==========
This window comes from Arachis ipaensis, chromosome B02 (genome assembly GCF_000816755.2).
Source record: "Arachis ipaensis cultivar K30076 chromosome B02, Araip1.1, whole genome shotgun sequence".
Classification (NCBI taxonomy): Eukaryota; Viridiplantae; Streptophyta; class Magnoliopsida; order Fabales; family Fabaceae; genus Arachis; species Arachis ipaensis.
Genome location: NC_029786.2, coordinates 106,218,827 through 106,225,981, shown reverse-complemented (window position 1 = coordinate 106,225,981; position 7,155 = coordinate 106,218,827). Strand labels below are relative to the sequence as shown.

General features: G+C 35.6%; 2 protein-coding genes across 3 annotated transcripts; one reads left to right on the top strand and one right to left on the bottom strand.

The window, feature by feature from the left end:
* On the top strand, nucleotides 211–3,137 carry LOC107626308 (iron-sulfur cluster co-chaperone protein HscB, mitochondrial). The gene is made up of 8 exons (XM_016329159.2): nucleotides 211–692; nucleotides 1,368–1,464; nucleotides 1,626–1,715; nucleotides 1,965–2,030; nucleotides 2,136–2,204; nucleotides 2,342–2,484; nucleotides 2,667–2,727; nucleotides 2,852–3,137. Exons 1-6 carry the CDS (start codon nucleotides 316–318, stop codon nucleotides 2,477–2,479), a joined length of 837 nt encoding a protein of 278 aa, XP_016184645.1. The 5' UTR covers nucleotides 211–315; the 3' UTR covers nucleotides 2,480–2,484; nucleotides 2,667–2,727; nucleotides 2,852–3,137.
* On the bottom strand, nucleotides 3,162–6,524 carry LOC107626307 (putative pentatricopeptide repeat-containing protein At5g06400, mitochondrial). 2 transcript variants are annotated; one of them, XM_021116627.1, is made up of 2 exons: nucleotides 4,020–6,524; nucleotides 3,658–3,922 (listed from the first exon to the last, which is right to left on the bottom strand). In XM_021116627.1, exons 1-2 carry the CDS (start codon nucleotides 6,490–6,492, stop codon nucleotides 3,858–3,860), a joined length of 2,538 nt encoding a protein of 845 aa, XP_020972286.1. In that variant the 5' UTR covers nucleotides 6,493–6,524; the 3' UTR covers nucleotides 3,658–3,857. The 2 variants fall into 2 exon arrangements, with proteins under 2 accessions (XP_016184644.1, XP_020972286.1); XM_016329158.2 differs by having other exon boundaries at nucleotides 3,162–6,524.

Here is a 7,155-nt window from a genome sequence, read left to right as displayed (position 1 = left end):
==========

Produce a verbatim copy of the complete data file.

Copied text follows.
This window comes from Arachis ipaensis, chromosome B02 (genome assembly GCF_000816755.2).
Source record: "Arachis ipaensis cultivar K30076 chromosome B02, Araip1.1, whole genome shotgun sequence".
Classification (NCBI taxonomy): Eukaryota; Viridiplantae; Streptophyta; class Magnoliopsida; order Fabales; family Fabaceae; genus Arachis; species Arachis ipaensis.
Genome location: NC_029786.2, coordinates 106,218,827 through 106,225,981, shown reverse-complemented (window position 1 = coordinate 106,225,981; position 7,155 = coordinate 106,218,827). Strand labels below are relative to the sequence as shown.

General features: G+C 35.6%; 2 protein-coding genes across 3 annotated transcripts; one reads left to right on the top strand and one right to left on the bottom strand.

The window, feature by feature from the left end:
* On the top strand, nucleotides 211–3,137 carry LOC107626308 (iron-sulfur cluster co-chaperone protein HscB, mitochondrial). The gene is made up of 8 exons (XM_016329159.2): nucleotides 211–692; nucleotides 1,368–1,464; nucleotides 1,626–1,715; nucleotides 1,965–2,030; nucleotides 2,136–2,204; nucleotides 2,342–2,484; nucleotides 2,667–2,727; nucleotides 2,852–3,137. Exons 1-6 carry the CDS (start codon nucleotides 316–318, stop codon nucleotides 2,477–2,479), a joined length of 837 nt encoding a protein of 278 aa, XP_016184645.1. The 5' UTR covers nucleotides 211–315; the 3' UTR covers nucleotides 2,480–2,484; nucleotides 2,667–2,727; nucleotides 2,852–3,137.
* On the bottom strand, nucleotides 3,162–6,524 carry LOC107626307 (putative pentatricopeptide repeat-containing protein At5g06400, mitochondrial). 2 transcript variants are annotated; one of them, XM_021116627.1, is made up of 2 exons: nucleotides 4,020–6,524; nucleotides 3,658–3,922 (listed from the first exon to the last, which is right to left on the bottom strand). In XM_021116627.1, exons 1-2 carry the CDS (start codon nucleotides 6,490–6,492, stop codon nucleotides 3,858–3,860), a joined length of 2,538 nt encoding a protein of 845 aa, XP_020972286.1. In that variant the 5' UTR covers nucleotides 6,493–6,524; the 3' UTR covers nucleotides 3,658–3,857. The 2 variants fall into 2 exon arrangements, with proteins under 2 accessions (XP_016184644.1, XP_020972286.1); XM_016329158.2 differs by having other exon boundaries at nucleotides 3,162–6,524.

Here is a 7,155-nt window from a genome sequence, read left to right as displayed (position 1 = left end):